Skip to content

The Best Diets for Senior Dogs, According to Veterinarians

Make sure your dog stays healthy with these diets for aging canines.

As we get older, we're often advised to make lifestyle changes, including the way we eat. The same goes for our furry family members: Veterinary experts recommend that dog owners start switching up their pup's eating habits as dogs get older, too. Not sure where to start? We talked to three veterinarians to get their insight into what you should keep in mind when feeding an older canine companion. Read on to learn more about the best diets for senior dogs.

RELATED: 5 Foods That Can Cure Your Dog's Bad Breath.

Why is important to change what your dog eats as they get older?

Bowl of dry kibble dog food and dog's paws and neb over grunge wooden floor
Shutterstock

"As dogs age, their nutritional needs change, and it becomes crucial for owners to provide them with diets that cater to their specific requirements," Bethany Hsia, DVM, licensed veterinarian and co-founder of CodaPet, tells Best Life.

According to Hsia, switching your senior dog's diet to address their individual needs can have a positive impact on their energy levels, cognitive function, longevity, and overall well-being.

"Feeding specific diets for older dogs is crucial as it addresses the unique health challenges they face, ensuring they maintain an optimal weight, joint health, and digestive performance," says Stacie Atria, DVM, veterinary medicine expert with Lotus Veterinary Alternatives LLC. "Tailoring their diet helps in managing chronic conditions effectively and enhances their longevity and quality of life."

When should you start to switch your dog's diet?

Portrait of black purebred old pug dog sitting with his senior owner on the floor at home. Best friend and pet therapy concept
Shutterstock

If you're not sure when you should start making changes, it is important to consider both your dog's size and age, according to Daisy May, MRCVS, veterinary surgeon and pet care writer for All About Parrots.

"During consultations clients with aging dogs are often advised to transition to an appropriate senior formula around 7 years of age for larger breeds, or 5 to 6 years for smaller breeds," she notes.

Don't just start switching things up without some personalized guidance, however.

"Please note that it is important for owners to consult with their veterinarian before making any significant changes to their senior dog's diet," Hsia adds.

If you want to get an idea of what your vet might recommend, keep reading to discover five of the best diets for senior dogs.

RELATED: The 7 Dog Breeds That Live the Longest, According to Veterinarians.

1
High-quality protein

Assortment of healthy protein source and body building food. Salmon, chicken breast, eggs, mozzarella cheese, beans, nuts, spinach, flax and chia seeds. Top view. light background
Shutterstock

One of the most important things to consider as dogs get older is making sure their diets are "rich in high-quality protein such as lean meats," Hsia says.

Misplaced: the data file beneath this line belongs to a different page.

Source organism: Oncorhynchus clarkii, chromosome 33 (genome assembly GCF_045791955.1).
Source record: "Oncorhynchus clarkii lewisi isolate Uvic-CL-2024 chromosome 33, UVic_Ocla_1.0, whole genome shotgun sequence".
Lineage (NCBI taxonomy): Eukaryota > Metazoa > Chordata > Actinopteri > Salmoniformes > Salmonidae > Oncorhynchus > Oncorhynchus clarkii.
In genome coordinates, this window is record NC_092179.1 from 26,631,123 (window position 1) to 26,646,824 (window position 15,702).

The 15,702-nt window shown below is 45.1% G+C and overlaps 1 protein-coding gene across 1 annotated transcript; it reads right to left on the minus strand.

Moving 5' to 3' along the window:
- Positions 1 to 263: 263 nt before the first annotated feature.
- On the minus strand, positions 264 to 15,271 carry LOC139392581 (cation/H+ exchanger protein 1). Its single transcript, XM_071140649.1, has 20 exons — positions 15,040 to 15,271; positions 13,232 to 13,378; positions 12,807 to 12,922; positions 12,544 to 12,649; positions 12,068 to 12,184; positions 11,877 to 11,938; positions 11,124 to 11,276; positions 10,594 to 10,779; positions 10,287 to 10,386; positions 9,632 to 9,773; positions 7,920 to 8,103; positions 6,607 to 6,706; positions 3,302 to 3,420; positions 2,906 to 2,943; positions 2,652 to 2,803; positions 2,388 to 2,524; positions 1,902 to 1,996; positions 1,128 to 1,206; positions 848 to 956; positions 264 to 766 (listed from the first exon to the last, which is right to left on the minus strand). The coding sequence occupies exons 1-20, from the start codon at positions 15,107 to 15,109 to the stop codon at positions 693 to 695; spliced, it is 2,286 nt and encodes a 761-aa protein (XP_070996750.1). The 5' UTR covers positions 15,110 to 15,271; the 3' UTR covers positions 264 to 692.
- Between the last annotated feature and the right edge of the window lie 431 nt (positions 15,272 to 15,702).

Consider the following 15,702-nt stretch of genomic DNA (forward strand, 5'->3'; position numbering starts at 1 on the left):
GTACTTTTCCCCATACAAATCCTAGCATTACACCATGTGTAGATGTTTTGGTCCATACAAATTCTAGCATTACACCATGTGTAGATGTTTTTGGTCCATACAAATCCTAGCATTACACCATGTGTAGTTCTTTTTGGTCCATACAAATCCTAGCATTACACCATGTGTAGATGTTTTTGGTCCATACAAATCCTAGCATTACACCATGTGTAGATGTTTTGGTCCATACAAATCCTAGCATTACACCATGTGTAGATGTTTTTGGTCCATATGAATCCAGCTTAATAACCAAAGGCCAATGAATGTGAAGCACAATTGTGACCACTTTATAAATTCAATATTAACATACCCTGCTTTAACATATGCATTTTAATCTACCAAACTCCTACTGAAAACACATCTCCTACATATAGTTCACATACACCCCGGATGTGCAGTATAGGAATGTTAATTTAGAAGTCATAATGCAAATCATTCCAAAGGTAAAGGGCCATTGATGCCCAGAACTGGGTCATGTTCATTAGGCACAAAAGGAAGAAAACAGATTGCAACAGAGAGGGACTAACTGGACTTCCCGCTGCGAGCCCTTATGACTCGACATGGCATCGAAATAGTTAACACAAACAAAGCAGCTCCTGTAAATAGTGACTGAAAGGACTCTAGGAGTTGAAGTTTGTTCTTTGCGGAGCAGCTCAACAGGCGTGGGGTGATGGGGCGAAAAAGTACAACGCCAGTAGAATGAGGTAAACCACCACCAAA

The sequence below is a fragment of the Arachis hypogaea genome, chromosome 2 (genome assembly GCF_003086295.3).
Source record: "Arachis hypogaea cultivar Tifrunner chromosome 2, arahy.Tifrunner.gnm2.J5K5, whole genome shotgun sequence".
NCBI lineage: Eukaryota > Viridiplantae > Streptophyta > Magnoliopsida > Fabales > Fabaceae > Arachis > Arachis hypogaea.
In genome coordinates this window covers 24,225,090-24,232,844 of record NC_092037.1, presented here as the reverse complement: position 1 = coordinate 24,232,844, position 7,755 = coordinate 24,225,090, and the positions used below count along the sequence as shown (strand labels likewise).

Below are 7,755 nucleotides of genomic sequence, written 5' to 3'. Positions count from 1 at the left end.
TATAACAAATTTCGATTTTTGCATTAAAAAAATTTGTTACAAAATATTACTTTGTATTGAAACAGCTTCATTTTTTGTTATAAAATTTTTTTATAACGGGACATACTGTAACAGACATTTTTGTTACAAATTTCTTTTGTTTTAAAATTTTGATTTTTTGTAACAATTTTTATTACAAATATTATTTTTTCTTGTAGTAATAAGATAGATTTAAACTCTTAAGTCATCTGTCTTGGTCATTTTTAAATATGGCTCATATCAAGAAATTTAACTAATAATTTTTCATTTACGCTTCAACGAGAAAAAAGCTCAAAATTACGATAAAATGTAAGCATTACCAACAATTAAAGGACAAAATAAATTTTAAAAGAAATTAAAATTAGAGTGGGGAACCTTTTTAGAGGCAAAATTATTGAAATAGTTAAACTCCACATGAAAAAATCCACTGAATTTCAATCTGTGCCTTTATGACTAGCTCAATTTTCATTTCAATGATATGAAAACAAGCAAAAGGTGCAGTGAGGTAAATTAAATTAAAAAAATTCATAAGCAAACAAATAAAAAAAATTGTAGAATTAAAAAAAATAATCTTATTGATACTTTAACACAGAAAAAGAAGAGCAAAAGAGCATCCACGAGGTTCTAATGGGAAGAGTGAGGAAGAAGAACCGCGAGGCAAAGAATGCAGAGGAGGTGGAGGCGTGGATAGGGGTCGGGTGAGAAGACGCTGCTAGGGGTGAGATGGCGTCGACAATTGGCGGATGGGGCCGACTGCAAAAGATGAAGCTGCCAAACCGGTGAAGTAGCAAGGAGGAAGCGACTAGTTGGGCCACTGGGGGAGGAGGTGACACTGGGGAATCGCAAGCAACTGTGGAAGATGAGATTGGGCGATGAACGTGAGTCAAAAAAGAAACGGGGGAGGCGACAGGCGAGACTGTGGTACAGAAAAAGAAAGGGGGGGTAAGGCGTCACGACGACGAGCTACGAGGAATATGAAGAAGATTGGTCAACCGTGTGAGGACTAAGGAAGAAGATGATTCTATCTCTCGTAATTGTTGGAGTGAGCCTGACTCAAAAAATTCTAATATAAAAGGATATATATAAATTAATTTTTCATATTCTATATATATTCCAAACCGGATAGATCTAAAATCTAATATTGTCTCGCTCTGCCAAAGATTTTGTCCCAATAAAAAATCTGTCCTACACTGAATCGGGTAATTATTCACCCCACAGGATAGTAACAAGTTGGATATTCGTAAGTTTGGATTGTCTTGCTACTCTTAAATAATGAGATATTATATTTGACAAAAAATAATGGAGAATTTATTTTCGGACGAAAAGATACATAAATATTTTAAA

"Protein helps maintain muscle mass, supports immune function, and aids in overall health and vitality in senior dogs," she explains.

May recommends that pet owners look specifically for senior-formulated dog food with "chicken, fish, or eggs as the first ingredient."

2
Low-fat

Nutritional label with focus on fats.
Shutterstock

While their protein intake should be increased as they get older, senior dogs should be eating less in fat.

"This is because older dogs are prone to pancreatitis if fed too much dietary fat," May shares.

A low-fat diet can also help manage an aging dog's weight and prevent obesity, "which is crucial in preventing joint stress and related issues," Atria adds.

3
Lower calorie

A bowl of dog food and treats in the form of bones on a wooden floor. Dry food in granules.
Shutterstock

Feeding dogs less calories as they get older can also help prevent obesity problems.

"As dogs age, their metabolism slows down, so they require fewer calories to maintain a healthy weight," May notes.

RELATED: 10 Household Items You Didn't Know Were Toxic to Dogs, Vets Say.

4
Increased omega-3 fatty acids

Foods Rich in Omega 3 and Fatty Acids
photka/Shutterstock

Don't ignore how "having a diet rich in omega-3 fatty acids, such as those containing fish oil, can greatly benefit older dogs" as well, Atria cautions.

"Omega-3s have potent anti-inflammatory properties, aiding in the reduction of joint pain and stiffness commonly seen in senior pets," she says.

5
High levels of fiber and prebiotics

Various High Fiber Foods
Tatjana Baibakova / Shutterstock

It's important for senior dogs to have a diet that "supports gastrointestinal health," too, Atria shares. That's why she advises pet owners to increase the amount of fiber and prebiotics their dog is getting as it gets older.

"Foods with high levels of fiber and prebiotics, such as those containing beet pulp or chicory root, can improve digestive function, which can become more sensitive with age," she notes. "Monitoring and adjusting a senior dog's diet can prevent common issues like constipation and diarrhea, enhancing their overall quality of life."

Kali Coleman
Kali Coleman is a Senior Editor at Best Life. Her primary focus is covering news, where she often keeps readers informed on the ongoing COVID-19 pandemic and up-to-date on the latest retail closures. Read more
Filed Under